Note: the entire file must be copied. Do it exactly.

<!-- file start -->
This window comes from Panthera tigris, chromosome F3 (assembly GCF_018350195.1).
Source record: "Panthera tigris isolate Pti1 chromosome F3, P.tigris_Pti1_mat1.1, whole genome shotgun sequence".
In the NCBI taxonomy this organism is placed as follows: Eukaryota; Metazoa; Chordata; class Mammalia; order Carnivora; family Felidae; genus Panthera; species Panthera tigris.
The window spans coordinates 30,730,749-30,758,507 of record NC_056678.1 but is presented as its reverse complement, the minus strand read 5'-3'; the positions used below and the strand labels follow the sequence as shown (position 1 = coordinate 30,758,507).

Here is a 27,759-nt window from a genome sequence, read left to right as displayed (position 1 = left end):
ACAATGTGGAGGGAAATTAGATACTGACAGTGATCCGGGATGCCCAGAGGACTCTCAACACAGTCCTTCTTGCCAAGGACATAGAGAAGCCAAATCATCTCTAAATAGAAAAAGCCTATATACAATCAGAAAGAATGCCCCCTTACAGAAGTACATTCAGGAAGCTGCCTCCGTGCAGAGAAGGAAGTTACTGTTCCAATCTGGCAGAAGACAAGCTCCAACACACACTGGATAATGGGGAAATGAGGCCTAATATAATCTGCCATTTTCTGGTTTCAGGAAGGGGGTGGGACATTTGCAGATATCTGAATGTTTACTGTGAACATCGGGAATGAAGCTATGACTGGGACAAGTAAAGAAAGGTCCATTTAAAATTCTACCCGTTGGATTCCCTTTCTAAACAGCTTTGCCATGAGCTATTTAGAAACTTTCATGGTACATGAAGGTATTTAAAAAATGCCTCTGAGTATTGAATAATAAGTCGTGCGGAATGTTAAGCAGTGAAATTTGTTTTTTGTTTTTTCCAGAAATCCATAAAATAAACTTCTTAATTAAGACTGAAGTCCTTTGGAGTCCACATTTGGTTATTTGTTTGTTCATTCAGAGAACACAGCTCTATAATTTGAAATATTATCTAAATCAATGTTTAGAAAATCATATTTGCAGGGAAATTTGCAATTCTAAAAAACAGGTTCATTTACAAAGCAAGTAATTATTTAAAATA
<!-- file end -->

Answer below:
This window comes from Panthera tigris, chromosome F3 (assembly GCF_018350195.1).
Source record: "Panthera tigris isolate Pti1 chromosome F3, P.tigris_Pti1_mat1.1, whole genome shotgun sequence".
In the NCBI taxonomy this organism is placed as follows: Eukaryota; Metazoa; Chordata; class Mammalia; order Carnivora; family Felidae; genus Panthera; species Panthera tigris.
The window spans coordinates 30,730,749-30,758,507 of record NC_056678.1 but is presented as its reverse complement, the minus strand read 5'-3'; the positions used below and the strand labels follow the sequence as shown (position 1 = coordinate 30,758,507).

Here is a 27,759-nt window from a genome sequence, read left to right as displayed (position 1 = left end):
ACAATGTGGAGGGAAATTAGATACTGACAGTGATCCGGGATGCCCAGAGGACTCTCAACACAGTCCTTCTTGCCAAGGACATAGAGAAGCCAAATCATCTCTAAATAGAAAAAGCCTATATACAATCAGAAAGAATGCCCCCTTACAGAAGTACATTCAGGAAGCTGCCTCCGTGCAGAGAAGGAAGTTACTGTTCCAATCTGGCAGAAGACAAGCTCCAACACACACTGGATAATGGGGAAATGAGGCCTAATATAATCTGCCATTTTCTGGTTTCAGGAAGGGGGTGGGACATTTGCAGATATCTGAATGTTTACTGTGAACATCGGGAATGAAGCTATGACTGGGACAAGTAAAGAAAGGTCCATTTAAAATTCTACCCGTTGGATTCCCTTTCTAAACAGCTTTGCCATGAGCTATTTAGAAACTTTCATGGTACATGAAGGTATTTAAAAAATGCCTCTGAGTATTGAATAATAAGTCGTGCGGAATGTTAAGCAGTGAAATTTGTTTTTTGTTTTTTCCAGAAATCCATAAAATAAACTTCTTAATTAAGACTGAAGTCCTTTGGAGTCCACATTTGGTTATTTGTTTGTTCATTCAGAGAACACAGCTCTATAATTTGAAATATTATCTAAATCAATGTTTAGAAAATCATATTTGCAGGGAAATTTGCAATTCTAAAAAACAGGTTCATTTACAAAGCAAGTAATTATTTAAAATA